-1

Suppose I have a database containing hashes. Hashes are obtained from password developed from randomly chosen set of 94 characters such that each password size is of 8 characters. So we have 94^8 passwords. Each of the passwords are converted into hashes i.e 94^8 hashes and stored in the database.

Now the attacker gets access to the hashes and he used pre-computed hashes stored in a rainbow table. How can we calculate the time for finding a match between the hashes stored in the DB and the hashes stored in the rainbow table?

1

Hash on the rainbow table: instantaneous.

Bruteforce a hash: depends heavily on the hash type (MD5, SHA, etc), how many rounds, if it's salted or not, hardware used...

948 is not that big. A system calculating 100 billion MD5 hashes per second will run all the possible passwords in about 17 hours. MD5 is bad for this, but the same system will do the same for SHA1 (even salted) in 51 hours, a little more than 2 days.

So unless you know the algorithm used, the size of the salt, and the number of rounds, we cannot possibly know.

  • 1
    "Hash on the rainbow table: instantaneous." No: it's a trade-off, not magic. I guess this would be the most relevant topic for details: security.stackexchange.com/questions/379/… You probably mean that it's relatively fast to crack if it's in a rainbow table (since nobody would make a rainbow table that is slow enough that you'll give up waiting), but "instantaneous" is too much of a hyperbole to be correct. – Luc Nov 28 '19 at 22:02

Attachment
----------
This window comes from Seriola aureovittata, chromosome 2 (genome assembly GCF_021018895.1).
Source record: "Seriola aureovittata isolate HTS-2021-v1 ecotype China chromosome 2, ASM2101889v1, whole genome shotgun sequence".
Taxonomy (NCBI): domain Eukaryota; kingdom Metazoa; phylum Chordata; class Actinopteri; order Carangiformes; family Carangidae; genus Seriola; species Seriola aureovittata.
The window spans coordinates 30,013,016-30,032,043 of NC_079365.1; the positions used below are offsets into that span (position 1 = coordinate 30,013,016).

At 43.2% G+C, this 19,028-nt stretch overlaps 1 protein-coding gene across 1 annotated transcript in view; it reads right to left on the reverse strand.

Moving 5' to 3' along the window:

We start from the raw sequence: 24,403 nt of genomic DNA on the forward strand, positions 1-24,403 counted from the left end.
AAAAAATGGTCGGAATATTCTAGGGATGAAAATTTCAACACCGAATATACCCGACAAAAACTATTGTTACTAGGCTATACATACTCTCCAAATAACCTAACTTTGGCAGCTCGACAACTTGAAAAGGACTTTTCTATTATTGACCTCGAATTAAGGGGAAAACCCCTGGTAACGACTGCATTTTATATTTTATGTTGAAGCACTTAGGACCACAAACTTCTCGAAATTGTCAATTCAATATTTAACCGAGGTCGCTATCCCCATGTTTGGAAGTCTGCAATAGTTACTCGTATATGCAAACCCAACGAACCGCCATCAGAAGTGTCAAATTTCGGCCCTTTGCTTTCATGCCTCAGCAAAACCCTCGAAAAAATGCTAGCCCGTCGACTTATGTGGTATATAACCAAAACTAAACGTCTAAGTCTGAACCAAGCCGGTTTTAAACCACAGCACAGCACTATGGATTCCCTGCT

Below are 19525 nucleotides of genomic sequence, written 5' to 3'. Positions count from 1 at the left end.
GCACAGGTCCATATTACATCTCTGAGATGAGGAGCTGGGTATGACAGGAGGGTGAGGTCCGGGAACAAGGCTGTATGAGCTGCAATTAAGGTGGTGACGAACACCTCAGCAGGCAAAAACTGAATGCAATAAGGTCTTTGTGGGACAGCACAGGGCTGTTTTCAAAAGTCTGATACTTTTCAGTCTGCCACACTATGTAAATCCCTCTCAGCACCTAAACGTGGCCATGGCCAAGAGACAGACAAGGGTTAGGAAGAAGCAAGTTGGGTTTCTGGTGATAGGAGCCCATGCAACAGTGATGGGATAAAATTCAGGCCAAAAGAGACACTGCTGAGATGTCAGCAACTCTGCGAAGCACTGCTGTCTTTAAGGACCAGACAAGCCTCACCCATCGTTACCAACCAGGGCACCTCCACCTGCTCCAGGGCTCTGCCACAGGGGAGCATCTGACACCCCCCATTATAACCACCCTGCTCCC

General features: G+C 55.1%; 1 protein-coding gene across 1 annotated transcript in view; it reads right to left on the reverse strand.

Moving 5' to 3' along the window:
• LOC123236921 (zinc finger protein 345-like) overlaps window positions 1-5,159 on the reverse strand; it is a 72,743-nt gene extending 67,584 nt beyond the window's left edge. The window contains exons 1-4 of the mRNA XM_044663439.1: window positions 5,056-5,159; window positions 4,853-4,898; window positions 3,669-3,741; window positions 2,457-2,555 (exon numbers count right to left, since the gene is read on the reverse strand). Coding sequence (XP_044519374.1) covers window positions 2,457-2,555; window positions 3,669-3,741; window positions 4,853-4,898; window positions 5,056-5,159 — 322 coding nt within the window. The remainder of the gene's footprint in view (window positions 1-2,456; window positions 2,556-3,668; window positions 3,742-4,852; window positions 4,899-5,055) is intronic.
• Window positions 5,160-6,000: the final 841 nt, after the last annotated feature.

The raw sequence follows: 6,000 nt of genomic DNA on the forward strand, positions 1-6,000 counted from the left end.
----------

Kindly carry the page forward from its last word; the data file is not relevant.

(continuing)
• In your case what is the size of password and what is the size of character set?94^8 is 6X10^15 which is slightly bigger than 100 billion i.e. 1X10^14. I have got one calculation which says that 6 character passwords over alphabets from A-Z i.e. 26^6 =3X10^8 takes 3 secs to crack. Based upon that I want to find my answer for 94^8. Hope once you provide me the above information, I can do better calculation. – user2994783 Nov 28 '19 at 22:06
  • "crack" and "lookup in rainbow table" are completely different things. – schroeder Nov 28 '19 at 22:24
  • OP says "he used pre-computed hashes stored in a rainbow table." That implies the rainbow table is already available, and the time taken to walk it is so small that can be considered instantaneous. – ThoriumBR Nov 28 '19 at 22:42
  • 1
    @user2994783 100 billion passwords per second is the hash rate of the linked gig, not the number of passwords. That is 94^8 that I stated. – ThoriumBR Nov 28 '19 at 22:43

Not the answer you're looking for? Browse other questions tagged or ask your own question.